"There's one person, this guy," Schar said, indicating Blagojevich, "whose words don't mean what they mean."
Blagojevich, 54, is accused of seeking to sell or trade President Barack Obama's vacated U.S. Senate seat and trying to shake down executives by threatening state decisions that would hurt their businesses.
Blagojevich did not take the stand in his first trial last year, which ended with a hung jury. That panel agreed on just a single count - that he lied to the FBI about how involved he was in fundraising as governor.
Goldstein also took issue with prosecutors likening Blagojevich to a corrupt traffic cop tapping on drivers' windows to demand bribes to rip up speeding tickets.
"The hypothetical makes no sense," he said. A police officer can't ever ask for cash, but "a politician has a right to ask for campaign contributions."
Jurors sat rapt as Goldstein whispered, yelled and moved around the room, but appeared to take fewer notes compared to when the prosecutor spoke.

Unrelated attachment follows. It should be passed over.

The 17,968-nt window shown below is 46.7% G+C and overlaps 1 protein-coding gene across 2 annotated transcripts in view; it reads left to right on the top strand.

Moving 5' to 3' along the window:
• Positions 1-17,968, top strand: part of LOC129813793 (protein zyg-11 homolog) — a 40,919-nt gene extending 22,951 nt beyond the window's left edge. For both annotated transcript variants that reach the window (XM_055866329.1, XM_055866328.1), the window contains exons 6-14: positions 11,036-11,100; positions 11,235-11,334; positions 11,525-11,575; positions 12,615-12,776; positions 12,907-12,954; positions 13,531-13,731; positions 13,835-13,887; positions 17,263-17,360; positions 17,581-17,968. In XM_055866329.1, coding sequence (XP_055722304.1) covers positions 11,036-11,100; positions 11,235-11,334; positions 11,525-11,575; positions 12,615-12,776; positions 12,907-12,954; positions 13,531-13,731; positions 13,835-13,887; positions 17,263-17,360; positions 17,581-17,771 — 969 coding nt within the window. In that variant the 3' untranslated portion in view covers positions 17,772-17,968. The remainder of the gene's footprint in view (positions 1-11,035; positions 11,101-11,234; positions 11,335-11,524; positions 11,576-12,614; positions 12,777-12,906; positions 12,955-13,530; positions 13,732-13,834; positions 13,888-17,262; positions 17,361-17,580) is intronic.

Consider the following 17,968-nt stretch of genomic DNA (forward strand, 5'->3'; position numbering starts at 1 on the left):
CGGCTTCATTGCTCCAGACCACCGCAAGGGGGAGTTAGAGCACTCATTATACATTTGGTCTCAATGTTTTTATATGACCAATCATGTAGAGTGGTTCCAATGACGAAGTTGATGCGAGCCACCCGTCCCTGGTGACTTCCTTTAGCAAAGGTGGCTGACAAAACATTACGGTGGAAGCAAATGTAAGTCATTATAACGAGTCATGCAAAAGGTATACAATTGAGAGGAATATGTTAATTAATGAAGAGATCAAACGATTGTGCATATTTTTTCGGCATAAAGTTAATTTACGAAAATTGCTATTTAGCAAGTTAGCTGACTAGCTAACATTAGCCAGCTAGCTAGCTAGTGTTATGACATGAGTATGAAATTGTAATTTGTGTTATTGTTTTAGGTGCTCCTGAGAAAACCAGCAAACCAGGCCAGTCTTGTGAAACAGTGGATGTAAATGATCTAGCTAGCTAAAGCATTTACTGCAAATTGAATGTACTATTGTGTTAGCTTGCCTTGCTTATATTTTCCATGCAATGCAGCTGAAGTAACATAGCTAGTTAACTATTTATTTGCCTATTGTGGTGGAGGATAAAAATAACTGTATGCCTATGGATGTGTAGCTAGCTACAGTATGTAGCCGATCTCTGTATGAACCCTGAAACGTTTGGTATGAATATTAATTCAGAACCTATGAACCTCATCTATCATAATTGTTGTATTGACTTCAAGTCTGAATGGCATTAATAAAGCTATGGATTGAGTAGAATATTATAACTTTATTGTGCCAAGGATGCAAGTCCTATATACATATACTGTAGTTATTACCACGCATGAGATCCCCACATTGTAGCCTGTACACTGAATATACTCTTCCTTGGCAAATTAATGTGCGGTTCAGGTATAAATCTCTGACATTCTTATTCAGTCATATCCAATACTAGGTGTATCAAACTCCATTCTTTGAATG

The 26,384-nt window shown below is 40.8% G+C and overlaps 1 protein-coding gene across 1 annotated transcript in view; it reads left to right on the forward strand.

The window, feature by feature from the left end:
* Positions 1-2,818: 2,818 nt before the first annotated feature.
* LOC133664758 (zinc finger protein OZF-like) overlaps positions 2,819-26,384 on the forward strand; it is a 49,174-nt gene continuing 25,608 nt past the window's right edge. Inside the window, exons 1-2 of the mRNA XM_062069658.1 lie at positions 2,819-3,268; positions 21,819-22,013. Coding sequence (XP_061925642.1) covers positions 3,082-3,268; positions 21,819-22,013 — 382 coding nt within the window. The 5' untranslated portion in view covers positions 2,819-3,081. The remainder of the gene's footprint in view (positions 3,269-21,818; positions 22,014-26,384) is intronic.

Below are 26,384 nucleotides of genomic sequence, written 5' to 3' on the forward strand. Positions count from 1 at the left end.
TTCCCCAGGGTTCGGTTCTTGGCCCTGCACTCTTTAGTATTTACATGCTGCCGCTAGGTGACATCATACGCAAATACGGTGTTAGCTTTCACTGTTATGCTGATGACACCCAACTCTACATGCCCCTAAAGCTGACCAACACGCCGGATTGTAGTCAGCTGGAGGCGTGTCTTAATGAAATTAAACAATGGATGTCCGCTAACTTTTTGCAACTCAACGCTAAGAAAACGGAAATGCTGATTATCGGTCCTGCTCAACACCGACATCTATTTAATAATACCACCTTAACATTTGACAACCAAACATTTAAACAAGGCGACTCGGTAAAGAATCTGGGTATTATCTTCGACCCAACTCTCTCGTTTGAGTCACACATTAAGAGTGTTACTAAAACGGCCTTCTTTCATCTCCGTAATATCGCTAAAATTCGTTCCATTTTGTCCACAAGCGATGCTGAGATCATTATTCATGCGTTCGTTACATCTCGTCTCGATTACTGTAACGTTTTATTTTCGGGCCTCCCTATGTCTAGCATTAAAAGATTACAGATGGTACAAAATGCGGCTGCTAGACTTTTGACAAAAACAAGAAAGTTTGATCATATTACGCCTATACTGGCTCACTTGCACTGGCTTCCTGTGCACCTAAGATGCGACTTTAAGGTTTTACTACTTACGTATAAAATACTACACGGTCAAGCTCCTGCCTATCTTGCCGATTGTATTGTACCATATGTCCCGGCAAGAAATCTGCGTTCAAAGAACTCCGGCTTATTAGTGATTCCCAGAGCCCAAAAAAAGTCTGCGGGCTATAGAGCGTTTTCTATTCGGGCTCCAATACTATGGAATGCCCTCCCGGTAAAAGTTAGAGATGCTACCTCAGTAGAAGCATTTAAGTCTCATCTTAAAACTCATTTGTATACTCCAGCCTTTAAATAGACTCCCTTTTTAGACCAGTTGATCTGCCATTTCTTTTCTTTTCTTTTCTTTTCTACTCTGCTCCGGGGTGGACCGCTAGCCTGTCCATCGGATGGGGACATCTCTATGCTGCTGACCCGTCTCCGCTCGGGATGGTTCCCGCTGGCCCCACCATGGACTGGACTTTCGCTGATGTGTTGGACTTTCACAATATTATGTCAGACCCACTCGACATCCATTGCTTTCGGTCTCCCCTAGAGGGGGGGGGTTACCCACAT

Blagojevich appeared glum as a prosecutor spoke, picking constantly at his fingernails. He perked up and nodded in agreement at his own attorney.
As he entered the courthouse earlier, a fan shouted at him, "I love you." Blagojevich beamed and walked over to give her a kiss on the cheek. He joked with an aspiring attorney nearby, "I'm going to hire you for my next case."
Goldstein applauded Blagojevich for testifying, saying "it took courage to walk up there" to the witness stand.
"A man charged does not have to prove a thing," Goldstein said. "That man did not have to go up there, did not have to testify."
In contrast, he said many of the government witnesses had agreed to testify under the threat of prosecution or longer prison sentences.
For her part, prosecutor Carrie Hamilton tried to assume the role of professor and jurors' best friend - speaking in simple terms as she went through each charge and clicking on a mouse to display explanatory charts, complete with bullet points and arrows.
Hamilton said that despite Blagojevich's denials, the evidence - including the FBI recordings - proves he used his power as governor to benefit himself.
"What he is saying to you now is not borne out anywhere on the recordings that you have," Hamilton said, urging jurors to listen to the wiretaps.
"There's one person in the middle of it - the defendant," she said, pointing at Blagojevich. "What you hear is a sophisticated man ... trying to get things for himself."